Mention his 13-year hiatus from feature films and Ram Madhvani says, “Let’s just make it 14 years because of my name.” Then he chuckles, just so you’re clear he’s not equating himself with a Hindu deity.
Madhvani is on the big screen for the second time with Neerja, a film about the Pan Am flight attendant Neerja Bhanot who died saving lives when her flight was hijacked in 1986. His last outing on the big screen was the 2002 flick Let’s Talk, and “the middle years were disappointing,” he admits. But he’s pretty philosophical about it. “I’ve given my disappointment a time limit. I mope for 24 hours, then move on.”
Desi Mad Men
Could that skill at quick-recovery come from his experience in advertising? The 30-second ad-film training ground has bred some of the world’s most legendary filmmakers, from Ridley Scott to Rajkumar Hirani.
His own style, Madhvani insists, is steadfastly Indian, thanks to a “very Indian and very English” childhood, divided between Barshi in Solapur and boarding school in Panchgani, during which he imbibed a gamut of influences.
“I’m desperately interested in the Indian aesthetic,” he says. “The British colonised us culturally and the Americans have colonised us psychologically. It worries me.”
It’s what brought him back to India after NYU film school to join Sumantra Ghosal’s Equinox Films, where he became a partner in two years.
“Ram’s style is unique,” says Laura Gregory, chairman and executive producer at the London production company, Great Guns, which represents him. She says it was only a matter of time before Madhvani turned to the big screen. “It’s an easy transition for someone who’s made advertising pieces that look like mini movies, and have all the emotion of a much bigger film.”
Madhvani’s recent Kindle TV spot made the Great Guns team reach for their hankies; his idiosyncratic Happydent ad won bronze and silver lions at Cannes in 2006 and was recently named one of the world’s 20 best ad films of the 21st century; and young people across college campuses absentmindedly hum Airtel’s ‘Har Ek Friend Zaroori Hota Hai’ jingle, which featured in the commercial Madhvani shot.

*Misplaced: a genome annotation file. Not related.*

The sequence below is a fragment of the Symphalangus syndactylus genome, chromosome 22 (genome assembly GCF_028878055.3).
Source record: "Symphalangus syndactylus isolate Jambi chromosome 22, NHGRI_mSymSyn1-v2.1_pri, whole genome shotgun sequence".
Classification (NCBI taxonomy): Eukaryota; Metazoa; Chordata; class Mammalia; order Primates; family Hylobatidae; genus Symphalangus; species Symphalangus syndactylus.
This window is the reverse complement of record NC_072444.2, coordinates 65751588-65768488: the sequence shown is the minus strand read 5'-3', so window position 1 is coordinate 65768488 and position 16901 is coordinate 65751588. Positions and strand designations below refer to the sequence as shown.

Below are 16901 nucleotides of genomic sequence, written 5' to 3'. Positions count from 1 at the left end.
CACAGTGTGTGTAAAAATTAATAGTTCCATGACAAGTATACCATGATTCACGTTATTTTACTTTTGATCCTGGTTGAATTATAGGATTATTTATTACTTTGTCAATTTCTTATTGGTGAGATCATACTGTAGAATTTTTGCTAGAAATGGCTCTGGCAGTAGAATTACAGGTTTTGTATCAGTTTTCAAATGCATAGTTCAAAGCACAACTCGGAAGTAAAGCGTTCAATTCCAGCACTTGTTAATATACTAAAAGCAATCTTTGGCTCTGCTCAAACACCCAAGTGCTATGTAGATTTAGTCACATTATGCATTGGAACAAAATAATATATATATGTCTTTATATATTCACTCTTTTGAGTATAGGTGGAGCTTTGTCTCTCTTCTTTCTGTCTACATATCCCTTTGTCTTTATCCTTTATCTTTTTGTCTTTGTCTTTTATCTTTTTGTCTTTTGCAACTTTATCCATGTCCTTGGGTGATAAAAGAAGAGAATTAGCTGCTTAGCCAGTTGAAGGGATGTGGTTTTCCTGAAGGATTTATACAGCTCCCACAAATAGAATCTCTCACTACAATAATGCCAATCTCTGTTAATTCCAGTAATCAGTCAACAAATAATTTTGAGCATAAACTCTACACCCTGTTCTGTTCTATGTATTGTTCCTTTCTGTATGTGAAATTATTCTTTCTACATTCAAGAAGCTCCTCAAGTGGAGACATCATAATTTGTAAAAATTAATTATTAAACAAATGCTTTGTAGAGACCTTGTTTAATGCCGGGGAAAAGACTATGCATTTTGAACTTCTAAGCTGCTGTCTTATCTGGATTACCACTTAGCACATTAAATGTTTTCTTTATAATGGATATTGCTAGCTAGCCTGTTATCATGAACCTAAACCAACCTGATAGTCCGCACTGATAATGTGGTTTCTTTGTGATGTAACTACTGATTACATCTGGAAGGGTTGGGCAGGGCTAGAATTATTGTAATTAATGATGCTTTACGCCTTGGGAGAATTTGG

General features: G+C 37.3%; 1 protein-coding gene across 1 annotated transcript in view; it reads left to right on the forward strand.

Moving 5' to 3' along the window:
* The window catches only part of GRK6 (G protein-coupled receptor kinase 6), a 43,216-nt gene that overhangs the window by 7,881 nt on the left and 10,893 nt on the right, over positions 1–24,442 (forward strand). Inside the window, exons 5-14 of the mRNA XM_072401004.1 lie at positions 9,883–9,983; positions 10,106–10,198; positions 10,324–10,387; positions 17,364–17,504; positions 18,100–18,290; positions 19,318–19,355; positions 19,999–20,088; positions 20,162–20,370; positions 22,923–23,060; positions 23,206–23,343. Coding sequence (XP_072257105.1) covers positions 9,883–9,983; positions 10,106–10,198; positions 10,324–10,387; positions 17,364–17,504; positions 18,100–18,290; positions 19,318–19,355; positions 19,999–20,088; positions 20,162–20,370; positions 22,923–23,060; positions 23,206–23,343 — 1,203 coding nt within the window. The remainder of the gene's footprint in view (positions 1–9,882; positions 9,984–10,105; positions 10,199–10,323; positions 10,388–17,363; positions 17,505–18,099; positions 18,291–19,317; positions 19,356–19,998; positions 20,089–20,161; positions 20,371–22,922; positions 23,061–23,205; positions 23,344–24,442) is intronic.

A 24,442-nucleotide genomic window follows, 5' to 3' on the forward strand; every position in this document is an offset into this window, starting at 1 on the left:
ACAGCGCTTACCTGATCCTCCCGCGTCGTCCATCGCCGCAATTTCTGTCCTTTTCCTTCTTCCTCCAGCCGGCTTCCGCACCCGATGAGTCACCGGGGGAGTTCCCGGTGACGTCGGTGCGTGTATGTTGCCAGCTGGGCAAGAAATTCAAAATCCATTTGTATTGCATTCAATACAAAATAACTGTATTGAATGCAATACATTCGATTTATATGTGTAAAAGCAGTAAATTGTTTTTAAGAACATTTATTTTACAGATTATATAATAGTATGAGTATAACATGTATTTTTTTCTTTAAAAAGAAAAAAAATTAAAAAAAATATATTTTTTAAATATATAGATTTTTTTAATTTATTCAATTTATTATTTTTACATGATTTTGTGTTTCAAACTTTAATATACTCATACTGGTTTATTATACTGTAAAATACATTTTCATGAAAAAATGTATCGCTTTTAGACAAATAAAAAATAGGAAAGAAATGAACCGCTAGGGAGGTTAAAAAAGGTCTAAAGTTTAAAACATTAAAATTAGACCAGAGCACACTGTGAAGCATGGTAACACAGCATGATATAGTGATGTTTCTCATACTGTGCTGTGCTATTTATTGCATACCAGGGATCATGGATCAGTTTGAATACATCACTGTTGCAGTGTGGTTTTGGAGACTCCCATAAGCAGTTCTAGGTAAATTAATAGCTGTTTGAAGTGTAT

“That’s our quest as storytellers, to become part of the conversation,” he says. “As a filmmaker, you’re either a visualist or a humanist. I prefer being a humanist. I’m interested in making you laugh, cry and having a dialogue with you. As a society, we’ve become so numb to loss and pain that – unfortunately – we need the outlet of art and cinema to feel. It’s cathartic.”
Har Ek Emotion Zaroori Hota Hai
Atul Kasbekar, celebrity photographer and Neerja’s producer says Madhvani was “karmically ordained to direct Neerja”. Both moved in the same circles as Neerja Bhanot, who was also a model. But it cut closer home: a friend of Madhvani’s had shot an ad with Neerja just before she took the ill-fated Pan Am Flight 73, on September 5, 1986.
Launching into 36 months of research on the script, Madhvani recalls walking into the Bhanots’ Chandigarh home with Sonam Kapoor. “Neerja’s mother, Rama, said, ‘Arre! Yeh to laado aa gayi’. She was also present when we began shooting at the plane set erected in Borivli, and applied a teeka to all 100 of our crew members,” he says. “The worst thing in the world is to lose a child. But she was incredibly positive and energetic; always telling everyone ‘Jeete raho, khush raho, mast raho’.”
The mother-daughter story also involved what Madhvani calls the “daunting” task of directing Shabana Azmi. Madhvani visited her at Breach Candy Hospital when her own mother was ill, just two days before they were to shoot a crucial scene. “She asked me to give her the scene and began acting it out then and there. And she was spot-on emotionally. My wife and I had tears in our eyes.”
The Non-Don Draper
In an industry dominated by the stereotype of the adman as a chain-smoking, foul-mouthed, smooth-talking creep, Madhvani comes across as an anomaly. Kasbekar, who first met him almost two decades ago for a Duke’s Lemonade ad, says he is “fully receptive” to any new idea from anyone on the crew. “But he’s the boss,” Kasbekar also points out. “His is the final call at the editing table. And I weave a protective cocoon around him!”
Anil Thakraney, former advertising writer, author and senior journalist has worked with Madhvani too. “If you’re looking for someone to say something negative about Ram, good luck with that.” But there are a few chinks in Madhvani’s nice-guy armour. Gregory reveals that Madhvani, most ironically, has a fear of flying! Ask him if it’s true and he shrugs: “I don’t know what courage is, but I do know fear”.
From HT Brunch, February 28, 2016
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